Though Tesla is now just delivering new vehicles to China, CEO Elon Musk predicts his company will build luxury electric vehicles in the burgeoning market within the next three to four years.
Bloomberg reports the move to localized production would allow the automaker to sell their wares while also avoiding China’s 25 percent import tariff. Right now, a new Model S retails for $118,000 in Beijing due to VAT, shipping and import duties, compared to $71,000 in Los Angeles. Musk hopes to qualify the Model S for local subsidies to help offset costs in much the same way the luxury EV sedan receives federal tax credits back in the United States.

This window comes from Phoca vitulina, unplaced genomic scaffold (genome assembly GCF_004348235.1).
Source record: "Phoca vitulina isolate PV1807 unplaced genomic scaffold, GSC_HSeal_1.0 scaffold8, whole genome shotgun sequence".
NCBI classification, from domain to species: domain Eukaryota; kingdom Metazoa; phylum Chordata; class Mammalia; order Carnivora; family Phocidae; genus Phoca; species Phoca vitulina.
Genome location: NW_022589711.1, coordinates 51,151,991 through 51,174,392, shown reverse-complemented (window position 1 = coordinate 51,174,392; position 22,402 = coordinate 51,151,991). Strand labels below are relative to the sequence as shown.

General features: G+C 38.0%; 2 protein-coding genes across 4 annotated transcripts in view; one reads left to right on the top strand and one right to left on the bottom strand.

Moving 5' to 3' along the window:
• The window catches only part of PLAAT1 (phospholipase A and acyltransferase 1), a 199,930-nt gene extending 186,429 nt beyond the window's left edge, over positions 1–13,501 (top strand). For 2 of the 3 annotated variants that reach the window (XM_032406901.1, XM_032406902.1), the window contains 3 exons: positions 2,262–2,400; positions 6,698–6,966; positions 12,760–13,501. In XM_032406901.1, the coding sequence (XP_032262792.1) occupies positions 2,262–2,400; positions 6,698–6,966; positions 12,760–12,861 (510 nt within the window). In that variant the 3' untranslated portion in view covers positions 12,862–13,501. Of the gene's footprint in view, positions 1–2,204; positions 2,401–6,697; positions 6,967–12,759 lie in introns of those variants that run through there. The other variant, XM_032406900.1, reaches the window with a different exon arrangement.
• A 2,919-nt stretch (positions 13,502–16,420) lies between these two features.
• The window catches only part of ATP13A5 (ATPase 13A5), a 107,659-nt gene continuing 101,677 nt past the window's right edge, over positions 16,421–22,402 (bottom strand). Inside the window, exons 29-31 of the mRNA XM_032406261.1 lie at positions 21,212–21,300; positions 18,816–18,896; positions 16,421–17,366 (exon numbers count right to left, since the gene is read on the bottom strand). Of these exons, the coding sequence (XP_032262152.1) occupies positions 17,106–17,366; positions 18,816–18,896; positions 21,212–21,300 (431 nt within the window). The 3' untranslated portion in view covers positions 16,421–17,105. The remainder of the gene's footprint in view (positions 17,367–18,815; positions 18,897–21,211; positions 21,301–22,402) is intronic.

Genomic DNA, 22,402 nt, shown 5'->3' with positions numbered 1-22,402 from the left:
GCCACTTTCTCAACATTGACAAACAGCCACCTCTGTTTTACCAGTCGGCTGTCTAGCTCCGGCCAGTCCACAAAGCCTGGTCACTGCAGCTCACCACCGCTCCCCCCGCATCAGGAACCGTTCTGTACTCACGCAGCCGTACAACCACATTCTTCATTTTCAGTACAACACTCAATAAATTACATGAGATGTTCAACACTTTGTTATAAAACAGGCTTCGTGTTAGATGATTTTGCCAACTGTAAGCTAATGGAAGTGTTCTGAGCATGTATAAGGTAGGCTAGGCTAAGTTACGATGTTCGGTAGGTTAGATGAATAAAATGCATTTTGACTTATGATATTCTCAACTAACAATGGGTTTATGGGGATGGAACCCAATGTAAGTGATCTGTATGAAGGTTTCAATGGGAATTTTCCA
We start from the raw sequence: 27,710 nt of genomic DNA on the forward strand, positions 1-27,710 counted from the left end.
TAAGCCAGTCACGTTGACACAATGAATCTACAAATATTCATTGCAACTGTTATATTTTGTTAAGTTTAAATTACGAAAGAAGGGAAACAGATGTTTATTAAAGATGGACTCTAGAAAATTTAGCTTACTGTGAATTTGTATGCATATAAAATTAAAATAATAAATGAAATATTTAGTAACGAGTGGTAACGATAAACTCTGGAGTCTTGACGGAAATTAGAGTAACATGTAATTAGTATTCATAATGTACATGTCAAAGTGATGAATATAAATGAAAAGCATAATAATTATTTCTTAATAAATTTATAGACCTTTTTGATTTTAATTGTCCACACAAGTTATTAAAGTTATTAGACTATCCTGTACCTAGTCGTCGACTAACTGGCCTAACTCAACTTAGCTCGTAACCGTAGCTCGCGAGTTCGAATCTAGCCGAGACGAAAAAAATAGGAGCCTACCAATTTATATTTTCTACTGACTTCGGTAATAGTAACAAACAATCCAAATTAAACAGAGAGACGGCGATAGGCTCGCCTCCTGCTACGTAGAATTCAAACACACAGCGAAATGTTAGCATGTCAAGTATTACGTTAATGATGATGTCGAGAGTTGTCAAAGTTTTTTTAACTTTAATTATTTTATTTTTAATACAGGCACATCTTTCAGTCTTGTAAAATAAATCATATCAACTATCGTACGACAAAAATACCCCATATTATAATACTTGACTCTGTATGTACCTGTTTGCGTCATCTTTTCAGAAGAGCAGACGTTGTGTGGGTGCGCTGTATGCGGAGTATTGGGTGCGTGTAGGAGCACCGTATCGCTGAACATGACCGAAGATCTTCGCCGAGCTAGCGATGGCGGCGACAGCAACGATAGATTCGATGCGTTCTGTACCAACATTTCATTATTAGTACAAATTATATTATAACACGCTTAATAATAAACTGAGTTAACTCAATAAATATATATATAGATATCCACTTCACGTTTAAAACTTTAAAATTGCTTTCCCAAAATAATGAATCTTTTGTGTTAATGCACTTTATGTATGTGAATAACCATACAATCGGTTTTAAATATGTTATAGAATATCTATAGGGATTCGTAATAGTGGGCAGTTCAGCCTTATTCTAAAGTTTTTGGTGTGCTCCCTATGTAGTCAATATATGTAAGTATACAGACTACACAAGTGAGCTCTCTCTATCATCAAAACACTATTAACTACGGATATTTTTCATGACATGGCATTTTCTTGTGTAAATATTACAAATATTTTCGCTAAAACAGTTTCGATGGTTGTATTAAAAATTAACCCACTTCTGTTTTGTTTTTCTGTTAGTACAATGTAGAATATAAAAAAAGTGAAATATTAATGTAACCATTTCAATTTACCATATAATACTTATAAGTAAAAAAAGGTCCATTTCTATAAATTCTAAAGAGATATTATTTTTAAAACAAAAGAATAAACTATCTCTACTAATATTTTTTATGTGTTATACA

In addition, Tesla is expanding its Supercharger network to China, with Beijing and Shanghai among the first cities to join. No word yet as to how much the automaker is investing in the expansion.
A number of challenges lay ahead for Tesla’s move into the market, including slow adoption of electric vehicles among Chinese consumers and lack of a robust infrastructure, as well the loss of China general manager of operations Kingston Chang prior to the automaker’s entry. That said, Tesla plans to increase overall global sales 56 percent this year, moving 35,000 EVs out of the showroom in so doing.